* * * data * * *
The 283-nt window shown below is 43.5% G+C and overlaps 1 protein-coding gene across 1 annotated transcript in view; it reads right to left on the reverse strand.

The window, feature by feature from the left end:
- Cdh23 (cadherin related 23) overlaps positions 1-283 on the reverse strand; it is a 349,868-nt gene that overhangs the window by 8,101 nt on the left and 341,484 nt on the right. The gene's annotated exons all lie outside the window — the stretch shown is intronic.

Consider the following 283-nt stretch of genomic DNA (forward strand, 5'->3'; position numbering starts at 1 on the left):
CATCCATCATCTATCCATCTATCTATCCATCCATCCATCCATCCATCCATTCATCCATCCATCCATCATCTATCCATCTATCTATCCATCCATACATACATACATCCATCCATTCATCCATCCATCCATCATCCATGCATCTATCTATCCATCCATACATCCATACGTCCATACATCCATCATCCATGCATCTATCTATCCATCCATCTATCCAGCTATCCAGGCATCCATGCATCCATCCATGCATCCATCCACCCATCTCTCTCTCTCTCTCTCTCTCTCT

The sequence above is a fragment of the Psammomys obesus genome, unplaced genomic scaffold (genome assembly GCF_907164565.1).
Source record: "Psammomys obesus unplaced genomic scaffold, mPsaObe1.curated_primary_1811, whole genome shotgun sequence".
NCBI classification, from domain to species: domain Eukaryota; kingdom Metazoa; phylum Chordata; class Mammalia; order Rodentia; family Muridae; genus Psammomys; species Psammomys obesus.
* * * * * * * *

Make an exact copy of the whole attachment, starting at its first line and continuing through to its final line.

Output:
The 283-nt window shown below is 43.5% G+C and overlaps 1 protein-coding gene across 1 annotated transcript in view; it reads right to left on the reverse strand.

The window, feature by feature from the left end:
- Cdh23 (cadherin related 23) overlaps positions 1-283 on the reverse strand; it is a 349,868-nt gene that overhangs the window by 8,101 nt on the left and 341,484 nt on the right. The gene's annotated exons all lie outside the window — the stretch shown is intronic.

Consider the following 283-nt stretch of genomic DNA (forward strand, 5'->3'; position numbering starts at 1 on the left):
CATCCATCATCTATCCATCTATCTATCCATCCATCCATCCATCCATCCATTCATCCATCCATCCATCATCTATCCATCTATCTATCCATCCATACATACATACATCCATCCATTCATCCATCCATCCATCATCCATGCATCTATCTATCCATCCATACATCCATACGTCCATACATCCATCATCCATGCATCTATCTATCCATCCATCTATCCAGCTATCCAGGCATCCATGCATCCATCCATGCATCCATCCACCCATCTCTCTCTCTCTCTCTCTCTCTCT

The sequence above is a fragment of the Psammomys obesus genome, unplaced genomic scaffold (genome assembly GCF_907164565.1).
Source record: "Psammomys obesus unplaced genomic scaffold, mPsaObe1.curated_primary_1811, whole genome shotgun sequence".
NCBI classification, from domain to species: domain Eukaryota; kingdom Metazoa; phylum Chordata; class Mammalia; order Rodentia; family Muridae; genus Psammomys; species Psammomys obesus.